This article first appeared in The Oxford Student on 6 October 2015. Donald Trump seemed a lot funnier at the time.
“Part of the beauty of me is that I’m very rich.”
As the contents of this week’s Comment section should go some way towards proving, the world is rapidly transforming into an episode of Black Mirror. The example under consideration in this article is, of course, Donald Trump, who provides this article’s epigraph, a quote which bears the unusual distinction of being simultaneously a grotesque and shameless indictment of a crassly materialist capitalist culture and quite possibly the single greatest chat-up line in history. In the three months since the OxStu last hit JCRs, Trump has emerged as the favourite for the Republican nomination, and made a number of horrific comments on his way up, including calling Mexican immigrants “rapists” and implying that the female moderator of one GOP debate was on her period when she asked him a few questions he didn’t quite like. All of this, obviously, is stupid and vile, and marks the point where Trump stops being funny. It’s where he goes from being a Disney villain to a Dickens villain- exaggerated and clownish, but decidedly nasty as well as ridiculous.
Now, there are already plenty of articles about the awfulness of Donald Trump. I’m not saying that any of them are wrong, and I admit they present a compelling central image. Donald Trump comes across as the political system’s monstrous id, a walking embodiment of everything wrong with American politics and capitalism in general, sputtering red-facedly through hazy, half-formed policy ideas seemingly made up on the fly in a bid to grab as many scandalous headlines as possible.
The thing is, that image is not entirely accurate. For one thing, it’s not like Trump even has a majority of Republican support; the last poll from NBC and the Wall Street Journal puts Trump as the front-runner with 21%, with Trump’s nearest rival, Ben Carson, just following with 20%. The poll has a 6% margin for error. Trump’s success may make a great image, and certainly plays to British stereotypes of the craziness of American politics, but Trump cannot even win a majority of support within his own party. They are not stupid.
Nor, for that matter, is Trump. I mean, he probably generously over-estimates his own intelligence and business acumen, but he remains extremely savvy in one specific area: self-promotion.
One aspect of Trump’s campaign which is not often commented on is the fact that he pulled this stunt at the last election too. Pretending to run for the 2012 GOP nomination, Trump made a number of public appearances and said a few outrageous things, including the quote at the start of this article. Back then, however, he pulled out at a much earlier stage than he has done this time. One gets the sense that Trump realised his promotional campaign would require a bigger push this time around, and so has gone on to the later stages of the process, specifically those involving massive exposure on television. The second GOP debate was the most viewed program CNN ever broadcast, pulling a whopping 23 million viewers. It’s doubtful as to whether any advertising campaign could have pulled that many eyeballs, let alone persuaded them to pay attention for nearly three hours. While there is something more than a little perverse in the sight of an incredibly wealthy man co-opting the tools of a system of democracy for his own narcissist ends, I have no doubt that Trump’s continued high-profile posturing will continue having its intended effect; to forcibly insert Trump into the public consciousness. Hence this article. Trump has pulled off a weird apotheosis of politics and showbiz; attaining widespread exposure and success by being a deliberately incoherent and ridiculous candidate.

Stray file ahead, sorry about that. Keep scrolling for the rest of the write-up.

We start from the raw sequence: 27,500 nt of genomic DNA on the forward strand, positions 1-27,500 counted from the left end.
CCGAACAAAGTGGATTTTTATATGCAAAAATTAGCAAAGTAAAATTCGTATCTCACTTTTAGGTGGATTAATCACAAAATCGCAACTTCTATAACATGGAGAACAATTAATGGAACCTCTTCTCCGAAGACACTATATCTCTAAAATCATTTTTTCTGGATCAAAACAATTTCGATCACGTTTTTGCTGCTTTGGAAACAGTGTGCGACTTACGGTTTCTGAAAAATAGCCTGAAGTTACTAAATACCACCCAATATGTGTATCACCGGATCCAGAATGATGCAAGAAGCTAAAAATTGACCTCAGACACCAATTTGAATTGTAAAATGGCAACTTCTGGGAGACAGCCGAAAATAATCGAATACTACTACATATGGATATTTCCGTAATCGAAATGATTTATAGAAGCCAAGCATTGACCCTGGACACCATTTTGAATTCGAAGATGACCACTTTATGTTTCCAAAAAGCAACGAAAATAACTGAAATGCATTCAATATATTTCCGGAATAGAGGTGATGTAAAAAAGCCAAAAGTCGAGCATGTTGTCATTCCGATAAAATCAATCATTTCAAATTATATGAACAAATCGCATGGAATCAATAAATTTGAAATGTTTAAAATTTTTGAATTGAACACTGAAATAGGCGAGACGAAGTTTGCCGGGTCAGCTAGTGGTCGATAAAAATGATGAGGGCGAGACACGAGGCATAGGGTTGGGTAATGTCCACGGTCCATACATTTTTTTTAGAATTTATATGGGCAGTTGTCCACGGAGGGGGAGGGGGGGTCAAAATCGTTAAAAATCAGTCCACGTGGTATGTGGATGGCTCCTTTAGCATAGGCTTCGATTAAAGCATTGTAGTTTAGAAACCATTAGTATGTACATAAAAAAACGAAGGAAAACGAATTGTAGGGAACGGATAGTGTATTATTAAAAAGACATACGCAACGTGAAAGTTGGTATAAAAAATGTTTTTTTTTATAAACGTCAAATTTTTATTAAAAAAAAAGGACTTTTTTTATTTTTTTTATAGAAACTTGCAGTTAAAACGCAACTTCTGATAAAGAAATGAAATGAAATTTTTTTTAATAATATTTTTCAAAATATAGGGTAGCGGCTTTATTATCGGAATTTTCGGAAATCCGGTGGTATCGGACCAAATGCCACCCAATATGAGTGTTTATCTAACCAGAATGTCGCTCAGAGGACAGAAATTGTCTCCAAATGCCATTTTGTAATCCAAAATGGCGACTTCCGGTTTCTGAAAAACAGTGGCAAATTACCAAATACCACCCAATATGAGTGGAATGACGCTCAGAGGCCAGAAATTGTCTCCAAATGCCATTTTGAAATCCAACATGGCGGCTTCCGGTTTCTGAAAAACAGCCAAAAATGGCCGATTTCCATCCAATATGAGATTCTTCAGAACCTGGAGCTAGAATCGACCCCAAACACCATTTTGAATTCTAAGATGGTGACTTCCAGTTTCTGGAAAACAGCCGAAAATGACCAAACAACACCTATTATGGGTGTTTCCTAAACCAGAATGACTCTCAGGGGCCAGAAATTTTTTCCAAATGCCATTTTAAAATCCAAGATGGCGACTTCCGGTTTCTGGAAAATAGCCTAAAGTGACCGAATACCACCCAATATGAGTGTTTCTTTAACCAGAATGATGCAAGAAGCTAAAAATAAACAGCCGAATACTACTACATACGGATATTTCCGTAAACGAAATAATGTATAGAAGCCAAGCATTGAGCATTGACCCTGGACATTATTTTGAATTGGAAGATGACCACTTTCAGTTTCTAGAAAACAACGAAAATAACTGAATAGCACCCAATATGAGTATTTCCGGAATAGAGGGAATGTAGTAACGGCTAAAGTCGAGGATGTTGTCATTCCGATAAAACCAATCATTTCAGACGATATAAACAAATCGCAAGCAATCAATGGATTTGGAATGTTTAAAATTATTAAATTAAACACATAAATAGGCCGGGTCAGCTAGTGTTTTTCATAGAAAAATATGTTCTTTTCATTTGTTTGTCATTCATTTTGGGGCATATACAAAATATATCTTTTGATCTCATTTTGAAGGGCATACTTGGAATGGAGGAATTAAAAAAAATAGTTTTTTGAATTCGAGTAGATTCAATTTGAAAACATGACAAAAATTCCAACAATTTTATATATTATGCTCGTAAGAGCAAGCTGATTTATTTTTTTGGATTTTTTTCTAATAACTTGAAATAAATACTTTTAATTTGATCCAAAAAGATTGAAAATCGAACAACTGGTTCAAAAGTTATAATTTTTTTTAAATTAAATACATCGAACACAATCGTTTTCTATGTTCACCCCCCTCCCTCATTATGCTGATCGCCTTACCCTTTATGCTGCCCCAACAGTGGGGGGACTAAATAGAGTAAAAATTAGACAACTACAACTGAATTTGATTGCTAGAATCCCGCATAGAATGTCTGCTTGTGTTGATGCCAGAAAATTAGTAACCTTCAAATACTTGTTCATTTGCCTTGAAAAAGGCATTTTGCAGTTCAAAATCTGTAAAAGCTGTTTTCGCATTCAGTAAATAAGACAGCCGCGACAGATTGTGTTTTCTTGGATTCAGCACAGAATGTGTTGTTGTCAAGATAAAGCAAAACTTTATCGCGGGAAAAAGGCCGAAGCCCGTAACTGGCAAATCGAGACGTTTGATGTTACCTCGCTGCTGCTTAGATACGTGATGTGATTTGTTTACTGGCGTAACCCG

The Economist was right when it advised Republicans to “listen carefully for Mr Trump, and vote for someone else.” I am confident that they will do exactly that. Trump’s arguments do not stand up to basic scrutiny, and he has yet to even issue definitive policy statements on anything other than tax reform, the second amendment and immigration. He knows he doesn’t need to. And we should all respond to this deliberate non-engagement with non-engagement in kind; Trump has clearly demonstrated that he is not interested in engaging his electorate, so why should his electorate, or indeed anyone else, engage with him? He is the great troll of American politics- the more attention one pays him, the more he, in his own eyes, “wins”.
At the end of the day, Donald Trump is neither a clown nor a supervillain. He lacks the wit to be the former and the charisma to ne the latter. He is not a threat to democracy. He’s just kind of sad.